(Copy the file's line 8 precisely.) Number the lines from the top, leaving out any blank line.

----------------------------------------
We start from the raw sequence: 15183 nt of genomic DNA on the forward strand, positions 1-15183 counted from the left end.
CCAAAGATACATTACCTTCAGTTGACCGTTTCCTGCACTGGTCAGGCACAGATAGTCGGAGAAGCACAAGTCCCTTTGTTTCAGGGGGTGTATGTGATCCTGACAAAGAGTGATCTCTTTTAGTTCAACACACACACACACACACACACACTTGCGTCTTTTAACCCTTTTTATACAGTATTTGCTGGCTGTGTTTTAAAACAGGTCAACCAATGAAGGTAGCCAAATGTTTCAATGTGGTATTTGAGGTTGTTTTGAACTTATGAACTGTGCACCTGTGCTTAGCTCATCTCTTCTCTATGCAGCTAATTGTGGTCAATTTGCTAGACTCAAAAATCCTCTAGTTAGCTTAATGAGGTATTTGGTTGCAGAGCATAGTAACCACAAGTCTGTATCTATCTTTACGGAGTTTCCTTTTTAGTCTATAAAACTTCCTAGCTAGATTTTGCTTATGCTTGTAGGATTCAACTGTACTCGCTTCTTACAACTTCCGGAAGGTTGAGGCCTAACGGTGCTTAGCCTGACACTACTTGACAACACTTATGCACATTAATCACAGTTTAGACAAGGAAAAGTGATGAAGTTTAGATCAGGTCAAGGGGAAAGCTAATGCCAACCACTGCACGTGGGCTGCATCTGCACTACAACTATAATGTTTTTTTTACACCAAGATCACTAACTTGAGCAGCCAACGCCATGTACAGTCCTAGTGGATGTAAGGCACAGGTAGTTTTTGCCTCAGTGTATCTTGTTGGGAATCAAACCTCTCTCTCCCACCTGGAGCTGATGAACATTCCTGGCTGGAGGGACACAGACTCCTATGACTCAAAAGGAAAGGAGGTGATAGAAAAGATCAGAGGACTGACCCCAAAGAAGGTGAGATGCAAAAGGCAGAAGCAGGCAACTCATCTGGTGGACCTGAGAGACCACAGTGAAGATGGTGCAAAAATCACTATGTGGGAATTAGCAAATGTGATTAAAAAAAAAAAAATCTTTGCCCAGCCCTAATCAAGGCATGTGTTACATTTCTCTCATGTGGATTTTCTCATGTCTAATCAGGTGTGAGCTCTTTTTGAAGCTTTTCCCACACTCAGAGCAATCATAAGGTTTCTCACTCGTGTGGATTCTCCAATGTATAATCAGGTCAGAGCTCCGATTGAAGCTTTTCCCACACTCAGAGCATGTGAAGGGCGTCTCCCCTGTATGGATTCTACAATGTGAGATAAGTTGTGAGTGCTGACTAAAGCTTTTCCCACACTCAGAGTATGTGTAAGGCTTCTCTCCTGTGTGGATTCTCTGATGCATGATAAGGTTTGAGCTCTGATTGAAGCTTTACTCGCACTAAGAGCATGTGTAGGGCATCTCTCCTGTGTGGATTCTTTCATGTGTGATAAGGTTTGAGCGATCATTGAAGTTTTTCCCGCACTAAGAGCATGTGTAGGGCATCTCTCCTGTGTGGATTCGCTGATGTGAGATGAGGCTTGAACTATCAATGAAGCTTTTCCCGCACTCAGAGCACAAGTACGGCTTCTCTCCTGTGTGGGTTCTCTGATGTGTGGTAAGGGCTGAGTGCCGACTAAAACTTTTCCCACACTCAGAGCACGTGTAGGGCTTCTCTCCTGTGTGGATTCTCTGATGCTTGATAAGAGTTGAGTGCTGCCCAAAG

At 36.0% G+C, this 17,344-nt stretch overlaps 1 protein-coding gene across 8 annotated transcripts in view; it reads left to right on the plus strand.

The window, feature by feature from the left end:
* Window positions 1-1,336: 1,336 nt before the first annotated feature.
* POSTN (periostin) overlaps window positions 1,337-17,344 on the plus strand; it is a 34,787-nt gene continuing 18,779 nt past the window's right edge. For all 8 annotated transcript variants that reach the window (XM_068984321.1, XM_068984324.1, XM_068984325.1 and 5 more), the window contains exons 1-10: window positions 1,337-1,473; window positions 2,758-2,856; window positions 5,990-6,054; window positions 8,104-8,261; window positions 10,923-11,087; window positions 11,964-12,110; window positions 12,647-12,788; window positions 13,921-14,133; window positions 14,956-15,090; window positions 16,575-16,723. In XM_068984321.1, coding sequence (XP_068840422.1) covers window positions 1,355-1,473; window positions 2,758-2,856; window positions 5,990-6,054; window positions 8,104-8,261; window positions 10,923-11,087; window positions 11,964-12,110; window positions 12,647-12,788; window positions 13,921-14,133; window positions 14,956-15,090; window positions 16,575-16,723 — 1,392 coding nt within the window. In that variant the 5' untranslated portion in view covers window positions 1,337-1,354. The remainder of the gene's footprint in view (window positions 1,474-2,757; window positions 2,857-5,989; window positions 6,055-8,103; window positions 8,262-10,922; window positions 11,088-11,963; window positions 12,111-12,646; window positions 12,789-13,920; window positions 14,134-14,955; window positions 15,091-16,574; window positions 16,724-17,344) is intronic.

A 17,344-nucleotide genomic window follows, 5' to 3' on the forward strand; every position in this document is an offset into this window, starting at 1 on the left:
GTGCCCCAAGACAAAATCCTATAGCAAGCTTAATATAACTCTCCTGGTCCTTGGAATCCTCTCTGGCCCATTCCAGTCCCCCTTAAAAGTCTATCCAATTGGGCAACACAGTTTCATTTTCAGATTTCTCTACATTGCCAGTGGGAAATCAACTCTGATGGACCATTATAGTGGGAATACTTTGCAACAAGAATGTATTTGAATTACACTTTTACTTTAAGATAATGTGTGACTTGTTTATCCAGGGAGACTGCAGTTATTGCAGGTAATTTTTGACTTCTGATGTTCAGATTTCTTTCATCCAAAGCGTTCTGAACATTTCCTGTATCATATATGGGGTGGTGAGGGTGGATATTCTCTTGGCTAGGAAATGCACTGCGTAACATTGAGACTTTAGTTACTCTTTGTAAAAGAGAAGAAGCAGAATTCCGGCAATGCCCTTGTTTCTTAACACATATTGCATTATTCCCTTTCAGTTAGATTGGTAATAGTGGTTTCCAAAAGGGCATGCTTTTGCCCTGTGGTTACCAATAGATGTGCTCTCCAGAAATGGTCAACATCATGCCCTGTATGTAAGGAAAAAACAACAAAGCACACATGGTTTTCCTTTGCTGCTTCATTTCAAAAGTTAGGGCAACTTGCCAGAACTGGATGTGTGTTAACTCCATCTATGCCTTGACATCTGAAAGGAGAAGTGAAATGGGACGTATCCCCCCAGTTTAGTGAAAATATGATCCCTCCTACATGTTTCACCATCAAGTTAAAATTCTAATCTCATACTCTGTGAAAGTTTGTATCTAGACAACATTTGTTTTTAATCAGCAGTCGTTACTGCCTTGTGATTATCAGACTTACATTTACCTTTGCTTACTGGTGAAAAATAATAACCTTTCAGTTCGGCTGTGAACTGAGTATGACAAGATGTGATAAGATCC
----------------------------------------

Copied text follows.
GTGCCCCAAGACAAAATCCTATAGCAAGCTTAATATAACTCTCCTGGTCCTTGGAATCCTCTCTGGCCCATTCCAGTCCCCCTTAAAAGTCTATCCAATTGGGCAACACAGTTTCATTTTCAGATTTCTCTACATTGCCAGTGGGAAATCAACTCTGATGGACCATTATAGTGGGAATACTTTGCAACAAGAATGTATTTGAATTACACTTTTACTTTAAGATAATGTGTGACTTGTTTATCCAGGGAGACTGCAGTTATTGCAGGTAATTTTTGACTTCTGATGTTCAGATTTCTTTCATCCAAAGCGTTCTGAACATTTCCTGTATCATATATGGGGTGGTGAGGGTGGATATTCTCTTGGCTAGGAAATGCACTGCGTAACATTGAGACTTTAGTTACTCTTTGTAAAAGAGAAGAAGCAGAATTCCGGCAATGCCCTTGTTTCTTAACACATATTGCATTATTCCCTTTCAGTTAGATTGGTAATAGTGGTTTCCAAAAGGGCATGCTTTTGCCCTGTGGTTACCAATAGATGTGCTCTCCAGAAATGGTCAACATCATGCCCTGTATGTAAGGAAAAAACAACAAAGCACACATGGTTTTCCTTTGCTGCTTCATTTCAAAAGTTAGGGCAACTTGCCAGAACTGGATGTGTGTTAACTCCATCTATGCCTTGACATCTGAAAGGAGAAGTGAAATGGGACGTATCCCCCCAGTTTAGTGAAAATATGATCCCTCCTACATGTTTCACCATCAAGTTAAAATTCTAATCTCATACTCTGTGAAAGTTTGTATCTAGACAACATTTGTTTTTAATCAGCAGTCGTTACTGCCTTGTGATTATCAGACTTACATTTACCTTTGCTTACTGGTGAAAAATAATAACCTTTCAGTTCGGCTGTGAACTGAGTATGACAAGATGTGATAAGATCC